There was the Tip Top Tippers Club, which bought eyeglasses for the needy and sponsored an annual fashion show.
The Dorie Miller Chapter of American War Mothers did patriotic work and served veterans.
And the Woman's Improvement Club ran a day care for children whose parents worked.
The day care on Pine Street had "cared for thousands of children" by the time Smith compiled her directory.
"These children are taught politeness, good table manners, love of God and obedience to the laws of society and government," according to the publication.
A 1934 issue of The Kentucky Club Woman reported that the "day nursery" provided care for about 35 children each day, and many more when tobacco-sales season came.
The Woman's Improvement Club supported the day care through donations from city commissioners and the Lexington Community Chest, and with membership dues and rent from a house the club owned.
Smith, principal of Booker T. Washington School for 20 years, led a group of women who raised money to start a Lexington summer camp aimed at feeding hungry children.
McDaniel said Smith talked local lumber yards into donating the lumber, and they built a kitchen.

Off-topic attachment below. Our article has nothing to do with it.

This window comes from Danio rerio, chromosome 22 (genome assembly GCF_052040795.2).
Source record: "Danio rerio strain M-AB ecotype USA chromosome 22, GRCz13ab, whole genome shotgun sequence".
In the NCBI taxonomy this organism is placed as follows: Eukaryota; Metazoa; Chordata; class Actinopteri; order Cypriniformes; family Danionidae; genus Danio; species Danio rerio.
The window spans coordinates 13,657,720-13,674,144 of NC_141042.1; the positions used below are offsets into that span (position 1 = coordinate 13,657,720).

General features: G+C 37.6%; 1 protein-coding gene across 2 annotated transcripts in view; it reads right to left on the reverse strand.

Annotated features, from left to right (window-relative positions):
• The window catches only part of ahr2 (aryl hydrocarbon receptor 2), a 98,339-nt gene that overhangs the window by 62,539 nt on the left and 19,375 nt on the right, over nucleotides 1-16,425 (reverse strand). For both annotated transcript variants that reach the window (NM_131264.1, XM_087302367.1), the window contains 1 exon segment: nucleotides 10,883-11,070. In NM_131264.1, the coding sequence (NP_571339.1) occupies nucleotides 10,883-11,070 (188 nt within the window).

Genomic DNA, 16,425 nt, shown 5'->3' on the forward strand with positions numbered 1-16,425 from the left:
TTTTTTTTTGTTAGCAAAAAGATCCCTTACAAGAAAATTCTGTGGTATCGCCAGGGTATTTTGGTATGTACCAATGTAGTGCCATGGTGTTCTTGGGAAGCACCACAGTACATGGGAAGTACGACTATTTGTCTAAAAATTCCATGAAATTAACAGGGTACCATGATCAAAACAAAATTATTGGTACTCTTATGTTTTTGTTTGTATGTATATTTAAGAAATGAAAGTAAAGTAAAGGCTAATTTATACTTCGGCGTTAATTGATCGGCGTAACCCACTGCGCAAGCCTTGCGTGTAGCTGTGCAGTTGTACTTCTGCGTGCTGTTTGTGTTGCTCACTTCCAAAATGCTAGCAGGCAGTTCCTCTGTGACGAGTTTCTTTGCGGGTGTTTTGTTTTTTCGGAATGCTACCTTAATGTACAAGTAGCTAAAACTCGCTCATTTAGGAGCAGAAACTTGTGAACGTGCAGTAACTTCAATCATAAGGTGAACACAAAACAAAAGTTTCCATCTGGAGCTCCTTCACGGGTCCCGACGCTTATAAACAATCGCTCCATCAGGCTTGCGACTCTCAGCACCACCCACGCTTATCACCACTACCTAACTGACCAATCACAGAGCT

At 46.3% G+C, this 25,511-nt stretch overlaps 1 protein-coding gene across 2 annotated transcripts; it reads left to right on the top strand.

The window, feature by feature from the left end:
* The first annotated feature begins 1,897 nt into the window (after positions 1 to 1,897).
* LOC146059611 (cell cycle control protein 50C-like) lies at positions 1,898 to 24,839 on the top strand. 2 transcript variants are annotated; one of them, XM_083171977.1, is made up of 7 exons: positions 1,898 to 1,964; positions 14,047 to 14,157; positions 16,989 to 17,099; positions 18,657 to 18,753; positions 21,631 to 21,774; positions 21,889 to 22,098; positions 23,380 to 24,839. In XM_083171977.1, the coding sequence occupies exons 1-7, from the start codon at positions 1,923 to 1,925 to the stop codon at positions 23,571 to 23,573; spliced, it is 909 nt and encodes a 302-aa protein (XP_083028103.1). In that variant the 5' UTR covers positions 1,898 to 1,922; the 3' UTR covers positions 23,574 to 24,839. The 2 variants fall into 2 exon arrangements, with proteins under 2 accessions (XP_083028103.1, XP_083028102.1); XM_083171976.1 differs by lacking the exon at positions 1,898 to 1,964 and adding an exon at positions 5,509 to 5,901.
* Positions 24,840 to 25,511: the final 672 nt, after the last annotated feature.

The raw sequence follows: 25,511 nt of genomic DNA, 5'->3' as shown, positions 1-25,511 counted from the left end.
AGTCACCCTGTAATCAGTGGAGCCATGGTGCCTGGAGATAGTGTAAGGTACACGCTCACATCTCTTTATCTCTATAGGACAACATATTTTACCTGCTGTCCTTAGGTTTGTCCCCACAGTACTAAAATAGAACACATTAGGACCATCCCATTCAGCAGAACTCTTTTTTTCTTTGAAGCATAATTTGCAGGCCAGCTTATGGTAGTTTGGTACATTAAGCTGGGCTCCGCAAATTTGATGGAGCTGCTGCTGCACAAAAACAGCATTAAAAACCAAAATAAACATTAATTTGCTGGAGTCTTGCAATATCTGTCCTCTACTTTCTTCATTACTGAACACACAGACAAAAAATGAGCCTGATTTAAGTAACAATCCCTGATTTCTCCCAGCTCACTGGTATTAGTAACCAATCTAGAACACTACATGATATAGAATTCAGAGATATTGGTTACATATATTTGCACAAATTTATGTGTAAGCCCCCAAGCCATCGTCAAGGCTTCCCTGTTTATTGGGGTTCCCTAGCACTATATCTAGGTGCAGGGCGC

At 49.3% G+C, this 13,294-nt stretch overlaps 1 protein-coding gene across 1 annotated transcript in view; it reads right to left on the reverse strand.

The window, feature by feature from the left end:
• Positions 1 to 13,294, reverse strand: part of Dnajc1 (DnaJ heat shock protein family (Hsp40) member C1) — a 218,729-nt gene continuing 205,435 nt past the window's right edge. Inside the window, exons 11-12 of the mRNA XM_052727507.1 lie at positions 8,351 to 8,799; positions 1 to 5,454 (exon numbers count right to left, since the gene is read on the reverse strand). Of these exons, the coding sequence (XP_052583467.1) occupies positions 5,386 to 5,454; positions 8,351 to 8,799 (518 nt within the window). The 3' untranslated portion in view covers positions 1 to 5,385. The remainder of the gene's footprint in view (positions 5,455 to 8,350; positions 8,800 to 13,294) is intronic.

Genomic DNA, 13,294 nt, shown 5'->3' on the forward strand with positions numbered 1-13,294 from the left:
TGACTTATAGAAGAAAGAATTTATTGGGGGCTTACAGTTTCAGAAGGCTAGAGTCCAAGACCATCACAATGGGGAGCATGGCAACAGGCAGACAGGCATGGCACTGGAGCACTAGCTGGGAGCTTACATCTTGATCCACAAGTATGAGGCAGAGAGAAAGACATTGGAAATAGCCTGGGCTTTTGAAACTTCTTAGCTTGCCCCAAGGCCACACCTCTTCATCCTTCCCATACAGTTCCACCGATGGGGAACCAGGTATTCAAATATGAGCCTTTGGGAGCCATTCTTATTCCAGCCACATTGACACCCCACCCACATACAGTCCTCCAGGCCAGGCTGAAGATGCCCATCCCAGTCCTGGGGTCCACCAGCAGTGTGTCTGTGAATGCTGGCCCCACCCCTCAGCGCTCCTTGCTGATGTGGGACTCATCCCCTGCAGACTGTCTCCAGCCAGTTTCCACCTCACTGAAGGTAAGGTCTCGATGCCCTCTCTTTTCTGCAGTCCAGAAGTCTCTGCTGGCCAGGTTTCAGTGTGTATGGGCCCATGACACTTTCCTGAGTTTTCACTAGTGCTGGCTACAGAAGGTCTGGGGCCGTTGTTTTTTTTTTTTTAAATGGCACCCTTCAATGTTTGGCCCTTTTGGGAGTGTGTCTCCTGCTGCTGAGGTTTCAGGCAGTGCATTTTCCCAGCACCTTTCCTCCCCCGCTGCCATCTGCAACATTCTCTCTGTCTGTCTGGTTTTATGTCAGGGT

The "health camp" opened in 1944 with 40 children and was serving 120 children by the summer of 1946.
Elizabeth "Lizzie" Fouse of Lexington was a leader in the National Association of Colored Women and founded a "scholarship loan fund" to help young people attend college.
In her role as chairwoman of the national association's Better Homes Department, she advocated for affordable housing and home ownership.
According to Wright's book, the Kentucky club women formed a committee in 1918 to lobby the legislature in the interest of women and children.
The organization was successful in getting two books on black history and culture added to the list of materials approved for study in Kentucky schools.
Wright also credited the women with urging black doctors and nurses to move to Lexington and Louisville, and with helping those professionals set up offices when they arrived.
At a time when there was no government safety net, the clubs worked to fill the void.
They also stepped in to make sure black people got the care they needed from a segregated system that often neglected their health care needs.
McDaniel said the club women in Frankfort helped support a hospital for blacks because "they couldn't go to the other hospital."
Paris' Phyllis Wheatley Charity Club started as a knitting or sewing group that made sure the segregated ward for blacks at the local hospital had the necessary linens, Allen-Edwards said.
Without the club women, "we probably would've lost a lot of people," McDaniel said.